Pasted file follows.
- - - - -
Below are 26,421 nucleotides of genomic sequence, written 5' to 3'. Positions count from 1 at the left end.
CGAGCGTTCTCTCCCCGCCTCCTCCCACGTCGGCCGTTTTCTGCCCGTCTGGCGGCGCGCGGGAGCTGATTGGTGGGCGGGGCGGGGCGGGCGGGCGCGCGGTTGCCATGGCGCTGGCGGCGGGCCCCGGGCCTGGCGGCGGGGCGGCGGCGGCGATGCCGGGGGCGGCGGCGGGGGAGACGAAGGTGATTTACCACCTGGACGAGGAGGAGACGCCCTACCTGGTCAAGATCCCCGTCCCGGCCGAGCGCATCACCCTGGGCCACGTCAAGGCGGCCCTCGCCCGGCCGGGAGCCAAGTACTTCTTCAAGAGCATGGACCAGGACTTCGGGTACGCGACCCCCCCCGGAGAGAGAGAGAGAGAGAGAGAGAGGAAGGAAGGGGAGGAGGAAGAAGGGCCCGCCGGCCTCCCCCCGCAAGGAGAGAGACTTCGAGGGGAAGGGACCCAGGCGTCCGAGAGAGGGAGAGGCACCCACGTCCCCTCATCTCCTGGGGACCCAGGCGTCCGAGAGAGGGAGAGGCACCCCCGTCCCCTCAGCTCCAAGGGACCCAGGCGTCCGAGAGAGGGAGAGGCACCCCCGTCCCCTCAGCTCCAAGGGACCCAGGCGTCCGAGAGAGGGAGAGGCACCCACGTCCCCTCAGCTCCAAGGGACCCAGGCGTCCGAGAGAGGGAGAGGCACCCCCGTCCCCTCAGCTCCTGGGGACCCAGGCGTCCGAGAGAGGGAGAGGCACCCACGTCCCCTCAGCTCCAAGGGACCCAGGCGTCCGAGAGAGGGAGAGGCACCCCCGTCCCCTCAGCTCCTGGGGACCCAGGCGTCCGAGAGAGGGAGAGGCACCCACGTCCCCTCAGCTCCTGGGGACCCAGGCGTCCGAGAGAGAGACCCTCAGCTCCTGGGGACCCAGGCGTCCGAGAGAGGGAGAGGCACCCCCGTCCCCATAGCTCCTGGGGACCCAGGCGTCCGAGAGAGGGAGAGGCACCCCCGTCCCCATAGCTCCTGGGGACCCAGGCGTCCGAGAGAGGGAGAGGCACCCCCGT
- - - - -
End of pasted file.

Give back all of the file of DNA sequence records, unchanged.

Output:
Below are 26,421 nucleotides of genomic sequence, written 5' to 3'. Positions count from 1 at the left end.
CGAGCGTTCTCTCCCCGCCTCCTCCCACGTCGGCCGTTTTCTGCCCGTCTGGCGGCGCGCGGGAGCTGATTGGTGGGCGGGGCGGGGCGGGCGGGCGCGCGGTTGCCATGGCGCTGGCGGCGGGCCCCGGGCCTGGCGGCGGGGCGGCGGCGGCGATGCCGGGGGCGGCGGCGGGGGAGACGAAGGTGATTTACCACCTGGACGAGGAGGAGACGCCCTACCTGGTCAAGATCCCCGTCCCGGCCGAGCGCATCACCCTGGGCCACGTCAAGGCGGCCCTCGCCCGGCCGGGAGCCAAGTACTTCTTCAAGAGCATGGACCAGGACTTCGGGTACGCGACCCCCCCCGGAGAGAGAGAGAGAGAGAGAGAGAGGAAGGAAGGGGAGGAGGAAGAAGGGCCCGCCGGCCTCCCCCCGCAAGGAGAGAGACTTCGAGGGGAAGGGACCCAGGCGTCCGAGAGAGGGAGAGGCACCCACGTCCCCTCATCTCCTGGGGACCCAGGCGTCCGAGAGAGGGAGAGGCACCCCCGTCCCCTCAGCTCCAAGGGACCCAGGCGTCCGAGAGAGGGAGAGGCACCCCCGTCCCCTCAGCTCCAAGGGACCCAGGCGTCCGAGAGAGGGAGAGGCACCCACGTCCCCTCAGCTCCAAGGGACCCAGGCGTCCGAGAGAGGGAGAGGCACCCCCGTCCCCTCAGCTCCTGGGGACCCAGGCGTCCGAGAGAGGGAGAGGCACCCACGTCCCCTCAGCTCCAAGGGACCCAGGCGTCCGAGAGAGGGAGAGGCACCCCCGTCCCCTCAGCTCCTGGGGACCCAGGCGTCCGAGAGAGGGAGAGGCACCCACGTCCCCTCAGCTCCTGGGGACCCAGGCGTCCGAGAGAGAGACCCTCAGCTCCTGGGGACCCAGGCGTCCGAGAGAGGGAGAGGCACCCCCGTCCCCATAGCTCCTGGGGACCCAGGCGTCCGAGAGAGGGAGAGGCACCCCCGTCCCCATAGCTCCTGGGGACCCAGGCGTCCGAGAGAGGGAGAGGCACCCCCGT